Welcome the seasoned Blues Prophets! These guys have been rocking the scene for four decades and show no signs of slowing down.
As a teenager, David "DW" Gill learned to play his blues harp down by the train tracks. He must have picked Jeff Davison from one of the first trains through, because Jeff keeps the band together with a steady locomotion shuffle rhythm. Follow that with a walloping dose of Doug Wainoris on heartfelt guitar, Jake Isaacson on absolute Chicago piano & organ, and Jack Tukey on a tasty bass. Absorb the timeless soul that these blue tunes bring those who listen, especially from the likes of these prophets.
The Blues Prophets began as “The New England Blues Prophets” rehearsing in the basement of a house in Norridgewock, Maine in 1976. Live music was everywhere in those years. The Prophets were introducing local audiences to a new music genre. To the band’s amazement, patrons embraced a combo that played the blues, and nothing but the blues. Songwriter Larry John McNally wrote, “This is good-time music for dancing and having fun, not for crying in your beer.”
The band traveled to the four corners of Chicago, played many stages in New Orleans, Boston, Washington, D.C., throughout Maine and New England, constantly honing their craft. During their travels, the boys worked with legends of the day like Muddy Waters & Koko Taylor. One memory is James Cotton sitting with harps scattered about a small table at Theresa’s Club, asking if the band knew various titles. Of course, they knew them…they worshipped all of Cotton’s records! Eddie Shaw, the saxophonist with Howlin’ Wolf, Magic Sam & his own Wolf Gang, delivered on a promise made over a year earlier, giving the band a gig when they visited Chicago. There, the Blues Prophets backed up Otis Rush for one incredible 9 pm to 5 am engagement at the West Side’s 1815 Club.
In the 70’s & 80’s, the Prophets became an institution on the club scene from Maine to Boston. One night, just before closing time, Bonnie Raitt walked in to a crowded Portland watering hole where the Prophets were playing. The owners locked the doors and the band jammed with Miss Bonnie until the wee hours. In an effort to expose their home state to the real deal, the band hired Jimmy Johnson for a seven night club tour to gig with the Prophets. Through careful planning and rehearsals, Jimmy set the bar high as a skilled professional, making the tour a success.
Quint Davis, New Orleans Jazz & Heritage Festival promoter was quoted when booking the 1979 Festival, “A great young blues band from…Maine? I have to have them at the festival.” The band did perform at the 10th anniversary Jazz Fest, plus numerous club dates. During two nights at legendary Tipitina’s, the Prophets shared the stage with the Fabulous Thunderbirds and the celebrated Professor Longhair. “Fess” requested to play first because the second band began at midnight and he wanted “to get some sleep”. Knowing this was not wise, yet not wanting to deny the 60 year old icon, the Prophets agreed to play the late show. This was before the Alligator release of “Crawfish Fiesta”, and in opening for the Blues Prophets, he tore the roof off the place with his new band. Professor Longhair died less than one year later, leaving a rich indelible impression from this momentous night.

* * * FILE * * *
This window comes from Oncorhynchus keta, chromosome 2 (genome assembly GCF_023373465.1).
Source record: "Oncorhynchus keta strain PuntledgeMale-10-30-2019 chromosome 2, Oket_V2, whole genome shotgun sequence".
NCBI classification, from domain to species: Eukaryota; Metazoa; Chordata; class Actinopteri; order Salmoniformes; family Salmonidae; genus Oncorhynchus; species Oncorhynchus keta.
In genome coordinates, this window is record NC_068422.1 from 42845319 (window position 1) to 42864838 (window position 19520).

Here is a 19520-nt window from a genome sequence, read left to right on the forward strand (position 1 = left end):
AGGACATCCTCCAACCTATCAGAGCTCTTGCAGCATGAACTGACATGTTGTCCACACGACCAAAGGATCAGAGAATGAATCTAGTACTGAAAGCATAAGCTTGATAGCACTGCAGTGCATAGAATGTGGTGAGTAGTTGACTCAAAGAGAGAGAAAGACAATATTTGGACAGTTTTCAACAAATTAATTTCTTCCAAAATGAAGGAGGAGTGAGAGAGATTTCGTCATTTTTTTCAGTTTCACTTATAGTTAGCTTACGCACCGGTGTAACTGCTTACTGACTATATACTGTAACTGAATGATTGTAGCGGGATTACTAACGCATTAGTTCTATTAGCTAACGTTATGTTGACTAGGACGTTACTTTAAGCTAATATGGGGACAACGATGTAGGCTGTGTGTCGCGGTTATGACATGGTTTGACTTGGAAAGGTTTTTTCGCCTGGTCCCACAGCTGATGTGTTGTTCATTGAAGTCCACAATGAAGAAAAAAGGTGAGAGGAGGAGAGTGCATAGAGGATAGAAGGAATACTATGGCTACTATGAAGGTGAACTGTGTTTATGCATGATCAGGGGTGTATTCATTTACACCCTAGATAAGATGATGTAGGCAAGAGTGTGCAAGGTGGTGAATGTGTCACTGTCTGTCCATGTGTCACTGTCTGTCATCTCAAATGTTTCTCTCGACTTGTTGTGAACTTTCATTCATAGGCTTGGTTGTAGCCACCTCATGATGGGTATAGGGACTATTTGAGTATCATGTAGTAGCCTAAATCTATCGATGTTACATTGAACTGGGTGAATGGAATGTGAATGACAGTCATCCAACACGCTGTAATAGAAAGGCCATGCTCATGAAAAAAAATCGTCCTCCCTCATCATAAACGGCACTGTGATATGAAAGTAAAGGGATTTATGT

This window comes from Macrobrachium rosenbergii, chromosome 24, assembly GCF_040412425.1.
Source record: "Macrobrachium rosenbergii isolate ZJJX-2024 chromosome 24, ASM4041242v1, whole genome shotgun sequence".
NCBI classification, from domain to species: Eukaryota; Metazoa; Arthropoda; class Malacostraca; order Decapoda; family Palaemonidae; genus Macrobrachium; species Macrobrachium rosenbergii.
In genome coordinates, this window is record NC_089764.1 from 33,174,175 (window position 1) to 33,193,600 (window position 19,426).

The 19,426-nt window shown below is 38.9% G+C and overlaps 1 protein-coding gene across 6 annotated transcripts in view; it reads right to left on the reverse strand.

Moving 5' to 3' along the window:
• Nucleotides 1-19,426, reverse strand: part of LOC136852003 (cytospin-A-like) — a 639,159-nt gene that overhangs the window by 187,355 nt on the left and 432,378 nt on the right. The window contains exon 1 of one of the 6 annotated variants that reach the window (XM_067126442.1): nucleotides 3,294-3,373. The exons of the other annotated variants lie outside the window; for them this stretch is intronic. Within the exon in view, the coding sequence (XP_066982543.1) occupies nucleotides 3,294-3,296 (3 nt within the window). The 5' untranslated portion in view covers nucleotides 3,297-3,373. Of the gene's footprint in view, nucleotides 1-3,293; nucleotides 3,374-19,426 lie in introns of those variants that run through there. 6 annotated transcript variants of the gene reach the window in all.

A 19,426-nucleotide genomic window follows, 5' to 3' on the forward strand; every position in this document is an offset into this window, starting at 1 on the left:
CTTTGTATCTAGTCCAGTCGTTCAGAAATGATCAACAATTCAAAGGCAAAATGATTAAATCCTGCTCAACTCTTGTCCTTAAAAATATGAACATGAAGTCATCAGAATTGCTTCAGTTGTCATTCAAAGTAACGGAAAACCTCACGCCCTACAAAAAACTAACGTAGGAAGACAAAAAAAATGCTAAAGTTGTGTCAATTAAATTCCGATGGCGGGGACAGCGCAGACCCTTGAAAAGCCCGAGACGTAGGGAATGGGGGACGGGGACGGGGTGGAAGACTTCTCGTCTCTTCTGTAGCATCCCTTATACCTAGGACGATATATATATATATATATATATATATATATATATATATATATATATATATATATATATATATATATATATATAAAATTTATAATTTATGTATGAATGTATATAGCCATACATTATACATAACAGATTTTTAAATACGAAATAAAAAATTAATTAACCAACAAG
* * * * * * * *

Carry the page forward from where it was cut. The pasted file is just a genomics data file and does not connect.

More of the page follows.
“Keep on Jukin’” pays tribute to music the Blues Prophets have been devoted to for more than forty years. Today, combined with his earthy vocal style, Doug Wainoris continues making great guitar sounds. These talents garnered him a role in the 1998 Telarc recording, “The Songs of Willie Dixon.” Jamie “Jake” Isaacson plays some of the best blues piano around while co-producing the twenty-year-old North Atlantic Blues Festival. Able voiced drummer Jeff Davison, along with Jack Tukey’s tasteful and solid bass, create an effervescent pocket for carrying the groove. Harmonica marvel “DW” Gill penned and expressively vocalized several respectable blues tunes on the CD.
The band hopes that some may become blues classics for another generation.
The Blues Prophets would like to dedicate this recording to Rob Roy, Bobby Hunt and Billy Sherman, three superb bass players who assisted in developing the group’s early authentic sound. The band also acknowledges Andrea Re, Andy Swift, “Bongo” Bob Noyes, Ron Dunbar, Mike McEachern, Roy Constantine, Steve “Bucky” Jones, Dean “The Bean” Bureau, George “Moe” Cates, Steven Roy and Bob Colwell for their contribution.
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